Old dogs… I’ve been called an “Old Dog” on a couple of occasions (and I’ve been called worse)….
At my age (60) being referred to as an old dog is a double edge sword. The term ‘Old Dog” can mean someone of experience, knowledge and wisdom which feels kind of cool. Maybe all those years weren’t wasted and now I’m a veteran and I know all the tricks.
Or it can have another meaning. It can mean that I’m too damn old to change or, too hard headed to embrace new ideas or systems. It can mean that I’m too old to learn new tricks.
In my case both definitions are correct. Let me explain:
The first part of my martial arts career I was focused first on competition and growing my organization.
I was successful at both (10-0 as a PKA kickboxer by golly!) and I built the biggest organization this state has ever seen (OK, it’s just Wisconsin, but we had 20+ schools…).
By the measurement of times I was successful. Very successful.
But times change and sometimes people don’t. I didn’t. I stayed on the “more is better” path. More students, more upgrades, more cash-outs, more schools, more fee’s for the students, more marketing more staff, more overhead. More, more, more.
I was successful, but I hated it. So I sold the schools and closed the organization.
But in my “new” career, I’ve dedicated myself to finding and sharing the ways and means to balance success and personal goals; learning to learn to “play to your strengths” and follow your heart. And the journey has been truly amazing.
The best part of this journey is meeting the “new breed” that is now leading the charge in the martial arts world; the new leaders of this profession. Owners like John Cassidy, Brannon Beliso, Greg Horton, Korbett Miller, Dave Wheaton and Melodee Meyer.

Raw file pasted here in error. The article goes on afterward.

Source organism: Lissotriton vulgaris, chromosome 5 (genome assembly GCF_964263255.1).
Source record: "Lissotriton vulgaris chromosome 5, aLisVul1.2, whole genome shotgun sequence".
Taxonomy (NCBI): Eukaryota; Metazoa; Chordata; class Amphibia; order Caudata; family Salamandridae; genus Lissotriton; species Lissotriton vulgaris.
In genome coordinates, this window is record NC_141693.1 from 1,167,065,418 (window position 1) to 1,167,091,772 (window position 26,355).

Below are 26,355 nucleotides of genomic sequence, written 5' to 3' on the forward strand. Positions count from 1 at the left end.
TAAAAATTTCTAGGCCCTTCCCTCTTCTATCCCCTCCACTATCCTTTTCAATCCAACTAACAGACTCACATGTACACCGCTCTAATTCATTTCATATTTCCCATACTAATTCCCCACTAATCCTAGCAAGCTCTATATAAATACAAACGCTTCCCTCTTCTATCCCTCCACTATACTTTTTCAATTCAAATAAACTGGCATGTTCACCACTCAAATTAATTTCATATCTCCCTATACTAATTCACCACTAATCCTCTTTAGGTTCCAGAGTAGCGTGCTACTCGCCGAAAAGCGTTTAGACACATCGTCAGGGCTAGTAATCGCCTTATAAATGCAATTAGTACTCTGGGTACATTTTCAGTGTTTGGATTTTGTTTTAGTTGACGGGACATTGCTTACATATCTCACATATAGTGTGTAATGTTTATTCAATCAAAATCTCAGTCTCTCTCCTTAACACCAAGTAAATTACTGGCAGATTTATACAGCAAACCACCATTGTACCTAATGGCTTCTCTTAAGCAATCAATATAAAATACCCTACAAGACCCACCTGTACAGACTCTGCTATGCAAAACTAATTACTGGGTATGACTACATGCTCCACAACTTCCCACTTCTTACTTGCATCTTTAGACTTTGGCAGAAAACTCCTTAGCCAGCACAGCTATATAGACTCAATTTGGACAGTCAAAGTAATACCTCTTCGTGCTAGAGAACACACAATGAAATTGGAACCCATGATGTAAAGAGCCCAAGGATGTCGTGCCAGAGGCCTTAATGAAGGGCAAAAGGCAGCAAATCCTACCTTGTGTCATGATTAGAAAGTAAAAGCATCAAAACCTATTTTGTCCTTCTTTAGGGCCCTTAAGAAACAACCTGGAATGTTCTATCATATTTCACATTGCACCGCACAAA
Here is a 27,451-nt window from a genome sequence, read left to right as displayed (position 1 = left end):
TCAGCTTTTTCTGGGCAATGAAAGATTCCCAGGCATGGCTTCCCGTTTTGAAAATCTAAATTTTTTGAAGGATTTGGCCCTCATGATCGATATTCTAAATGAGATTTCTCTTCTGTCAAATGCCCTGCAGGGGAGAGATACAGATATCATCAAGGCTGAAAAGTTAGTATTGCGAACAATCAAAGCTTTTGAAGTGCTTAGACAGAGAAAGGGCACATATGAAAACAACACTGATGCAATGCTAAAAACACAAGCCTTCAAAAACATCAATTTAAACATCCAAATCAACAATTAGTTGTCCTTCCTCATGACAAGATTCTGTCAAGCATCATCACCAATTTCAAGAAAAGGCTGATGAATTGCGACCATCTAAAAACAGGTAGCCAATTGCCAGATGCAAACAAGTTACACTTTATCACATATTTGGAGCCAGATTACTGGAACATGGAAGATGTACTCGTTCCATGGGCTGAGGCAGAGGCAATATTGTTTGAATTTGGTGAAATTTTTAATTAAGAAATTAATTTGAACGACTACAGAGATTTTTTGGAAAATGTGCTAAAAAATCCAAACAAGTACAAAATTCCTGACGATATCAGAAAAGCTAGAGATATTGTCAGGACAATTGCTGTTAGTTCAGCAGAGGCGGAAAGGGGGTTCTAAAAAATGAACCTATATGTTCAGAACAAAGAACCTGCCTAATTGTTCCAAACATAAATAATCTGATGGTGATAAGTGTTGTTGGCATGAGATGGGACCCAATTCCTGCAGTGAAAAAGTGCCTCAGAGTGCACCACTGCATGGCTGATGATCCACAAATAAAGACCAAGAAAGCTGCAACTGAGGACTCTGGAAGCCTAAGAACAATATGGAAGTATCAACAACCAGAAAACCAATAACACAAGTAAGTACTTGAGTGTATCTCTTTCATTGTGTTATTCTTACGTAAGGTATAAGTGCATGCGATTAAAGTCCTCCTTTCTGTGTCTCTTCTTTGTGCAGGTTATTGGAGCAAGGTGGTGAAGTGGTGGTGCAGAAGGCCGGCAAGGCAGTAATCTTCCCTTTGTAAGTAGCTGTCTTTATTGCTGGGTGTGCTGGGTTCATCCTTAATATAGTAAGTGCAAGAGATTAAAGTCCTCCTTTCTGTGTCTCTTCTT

Add to that the support systems from people like Roland Osborne, Melody Shuman, the team at Rainmaker, 97 Display and Dojo Muscle and you have a group of people leading the martial arts in an exciting and powerful new way. I am proud to say I’m working with these people.
So in my new (and last) career I’m going to continue to work my butt off to be of service to the martial arts community, supporting these new leaders, finding even more liked minded people, and providing a platform and support for the future of martial arts.
My hope is that, in some small way, I can do my part to contribute to the positive growth of martial arts and the school owners who work so hard to provide training for their students.
There has never been a better, more exciting time to be in the martial arts profession.
I can’t wait to see what is coming around the corner!